Rooftops

I’m sat on the roof of my house, thinking that in some ways this is a great country in which to be a woman. The rooftops of the old city are the dominion of women and cats, and it’s beautiful. I’m watching the sunset behind church towers, and further away behind minarets. Soon the lights on Jebbel Qussan, Damascus’ mountain, will come on, it will get too cold to sit outside and Paul and Rami will take Sophia and me to some play. A friend of there is in it (we’ve met and exhausted our linguistic overlap) and Sophia, my newest housemate, is here to finish writing her Master’s thesis on theater. Paul is utterly charmed by the way she talks to herself in French while looking for the word in English and its too good an opportunity for him to pass. Now though it is official sunset and although most of the coulor has faded from the sky the muezzins are calling the faithful to prayer. I can look into the neighbor’s courtyards, into some of their rooms, but as I live in the Christian quarter I see no one praying. Next door to has an olive tree, but what is most appealing about sitting on the roof is the higgledy piggledy arrangement of houses. I can’t work out where the roads fit in. as chance would have it while I can see into all the neighbors only two sets of them can see into ours.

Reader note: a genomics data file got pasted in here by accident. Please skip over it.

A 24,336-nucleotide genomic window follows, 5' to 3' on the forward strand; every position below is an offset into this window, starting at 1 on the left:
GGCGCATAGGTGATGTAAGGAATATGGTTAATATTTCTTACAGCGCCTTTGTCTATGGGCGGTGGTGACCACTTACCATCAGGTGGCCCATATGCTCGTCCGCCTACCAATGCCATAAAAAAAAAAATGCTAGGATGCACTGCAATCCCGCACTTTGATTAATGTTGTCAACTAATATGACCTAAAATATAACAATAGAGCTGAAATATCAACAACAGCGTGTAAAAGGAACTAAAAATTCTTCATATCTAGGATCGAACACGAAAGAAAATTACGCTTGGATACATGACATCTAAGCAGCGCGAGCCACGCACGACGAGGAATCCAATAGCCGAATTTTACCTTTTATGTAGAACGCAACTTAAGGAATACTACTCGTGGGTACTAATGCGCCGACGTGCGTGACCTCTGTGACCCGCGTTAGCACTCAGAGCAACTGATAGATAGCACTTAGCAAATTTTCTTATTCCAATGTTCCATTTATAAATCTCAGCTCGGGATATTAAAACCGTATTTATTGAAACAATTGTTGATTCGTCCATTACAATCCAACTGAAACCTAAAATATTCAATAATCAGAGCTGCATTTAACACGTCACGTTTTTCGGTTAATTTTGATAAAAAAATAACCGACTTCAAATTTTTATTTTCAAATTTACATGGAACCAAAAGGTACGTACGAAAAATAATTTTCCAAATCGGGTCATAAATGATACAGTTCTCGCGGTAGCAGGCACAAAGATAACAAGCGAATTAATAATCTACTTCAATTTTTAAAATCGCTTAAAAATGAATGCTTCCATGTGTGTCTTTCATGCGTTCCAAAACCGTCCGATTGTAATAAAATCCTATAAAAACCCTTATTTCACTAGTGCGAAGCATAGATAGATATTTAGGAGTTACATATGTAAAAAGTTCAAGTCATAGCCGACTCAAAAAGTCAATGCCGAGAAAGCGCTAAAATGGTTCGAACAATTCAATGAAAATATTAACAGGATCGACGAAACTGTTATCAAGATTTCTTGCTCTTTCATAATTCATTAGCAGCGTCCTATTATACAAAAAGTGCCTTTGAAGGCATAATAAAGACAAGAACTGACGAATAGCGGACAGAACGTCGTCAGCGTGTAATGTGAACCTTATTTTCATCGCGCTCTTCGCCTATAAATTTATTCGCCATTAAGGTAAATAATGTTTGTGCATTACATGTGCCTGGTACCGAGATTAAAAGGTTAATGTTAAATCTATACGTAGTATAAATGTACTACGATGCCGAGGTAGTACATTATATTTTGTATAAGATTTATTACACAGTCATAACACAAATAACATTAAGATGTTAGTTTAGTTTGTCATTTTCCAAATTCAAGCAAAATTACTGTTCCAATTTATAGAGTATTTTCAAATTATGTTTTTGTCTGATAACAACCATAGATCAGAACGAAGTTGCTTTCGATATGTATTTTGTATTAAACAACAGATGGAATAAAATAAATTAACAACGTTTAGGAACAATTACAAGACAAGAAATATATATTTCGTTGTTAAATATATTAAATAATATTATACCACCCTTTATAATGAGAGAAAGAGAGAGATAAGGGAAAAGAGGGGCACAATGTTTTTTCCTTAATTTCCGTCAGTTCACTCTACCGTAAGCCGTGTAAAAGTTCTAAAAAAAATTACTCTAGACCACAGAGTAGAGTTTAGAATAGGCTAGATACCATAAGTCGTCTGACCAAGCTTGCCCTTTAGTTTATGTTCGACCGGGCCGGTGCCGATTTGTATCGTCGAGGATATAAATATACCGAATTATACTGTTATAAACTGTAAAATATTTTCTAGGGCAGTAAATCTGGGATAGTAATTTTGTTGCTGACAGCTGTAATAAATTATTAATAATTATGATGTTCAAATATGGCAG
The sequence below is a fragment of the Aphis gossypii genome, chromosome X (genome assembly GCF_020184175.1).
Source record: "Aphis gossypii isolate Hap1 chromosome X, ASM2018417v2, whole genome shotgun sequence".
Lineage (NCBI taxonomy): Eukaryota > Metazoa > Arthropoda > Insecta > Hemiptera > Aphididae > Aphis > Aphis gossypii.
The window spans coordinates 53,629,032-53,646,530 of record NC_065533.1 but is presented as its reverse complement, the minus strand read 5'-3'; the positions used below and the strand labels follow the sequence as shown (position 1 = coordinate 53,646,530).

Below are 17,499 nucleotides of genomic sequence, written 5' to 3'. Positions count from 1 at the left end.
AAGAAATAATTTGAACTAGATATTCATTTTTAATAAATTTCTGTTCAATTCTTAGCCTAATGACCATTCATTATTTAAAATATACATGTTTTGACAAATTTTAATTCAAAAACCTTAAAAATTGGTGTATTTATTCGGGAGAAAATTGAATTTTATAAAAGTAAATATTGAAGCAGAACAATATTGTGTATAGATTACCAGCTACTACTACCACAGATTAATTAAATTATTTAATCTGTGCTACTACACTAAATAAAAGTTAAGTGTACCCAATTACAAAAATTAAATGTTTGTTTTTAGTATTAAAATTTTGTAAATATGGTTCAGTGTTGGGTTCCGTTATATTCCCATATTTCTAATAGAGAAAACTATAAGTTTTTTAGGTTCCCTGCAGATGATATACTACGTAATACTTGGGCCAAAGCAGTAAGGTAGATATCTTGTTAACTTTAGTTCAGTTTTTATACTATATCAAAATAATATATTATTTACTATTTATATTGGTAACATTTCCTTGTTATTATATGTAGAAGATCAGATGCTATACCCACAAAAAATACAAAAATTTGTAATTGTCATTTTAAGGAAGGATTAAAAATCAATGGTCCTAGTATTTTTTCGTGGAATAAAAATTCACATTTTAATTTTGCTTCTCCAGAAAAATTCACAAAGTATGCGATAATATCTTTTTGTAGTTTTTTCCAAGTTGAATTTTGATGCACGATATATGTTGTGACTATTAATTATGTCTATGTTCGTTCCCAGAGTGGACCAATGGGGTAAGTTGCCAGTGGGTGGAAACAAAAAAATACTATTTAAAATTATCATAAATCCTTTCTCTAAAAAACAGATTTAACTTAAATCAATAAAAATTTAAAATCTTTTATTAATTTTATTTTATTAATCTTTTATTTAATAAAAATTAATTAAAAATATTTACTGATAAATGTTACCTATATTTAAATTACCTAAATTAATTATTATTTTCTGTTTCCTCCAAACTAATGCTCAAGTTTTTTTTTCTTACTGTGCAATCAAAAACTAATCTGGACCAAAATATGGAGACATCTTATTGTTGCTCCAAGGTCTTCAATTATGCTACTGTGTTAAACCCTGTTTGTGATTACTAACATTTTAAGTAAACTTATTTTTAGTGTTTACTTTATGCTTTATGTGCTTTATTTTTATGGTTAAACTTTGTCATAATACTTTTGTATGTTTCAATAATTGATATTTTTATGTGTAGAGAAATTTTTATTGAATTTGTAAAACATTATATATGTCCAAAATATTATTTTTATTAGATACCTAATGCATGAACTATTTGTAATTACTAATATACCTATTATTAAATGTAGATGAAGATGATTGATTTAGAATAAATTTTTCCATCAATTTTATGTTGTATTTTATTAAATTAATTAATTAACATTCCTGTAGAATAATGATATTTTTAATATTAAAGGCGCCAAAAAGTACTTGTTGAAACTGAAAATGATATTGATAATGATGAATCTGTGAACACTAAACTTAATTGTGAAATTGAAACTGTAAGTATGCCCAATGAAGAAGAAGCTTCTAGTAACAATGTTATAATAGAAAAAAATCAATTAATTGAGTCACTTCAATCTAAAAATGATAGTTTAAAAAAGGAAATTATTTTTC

My relative invisibility up here, combined both with the way I can see everything, and the way (consequently) none of the boys I live with are allowed up hear makes it an almost secret place, special at least. Its remarkably quite, it almost feels like I’m not in the city anymore.

Damascus has been here since before the dawn of time, and since before the dawn of time the rooftops have belonged to the women and cats.

 

Post script

Even by Syrian time the boys were late. The play had, for some unaccountable reason, started on time so we went to the Russian cultural center, laughed at the ‘art’ on display and played pool instead. Pauls excellent, Rami and I are intermittent and Sophias enthusiastic about this strange game she’d never played before. Paul wimped out at the critical moment, but has pretty much stopped beating himself up about it.

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About adventuresinarabic

I'm studying Arabic in Damascus, living through the Arab Spring and blogging about my experiences hear.
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One Response to Rooftops

  1. brondavid says:

    That’s a lovely description and really helps us picture your life

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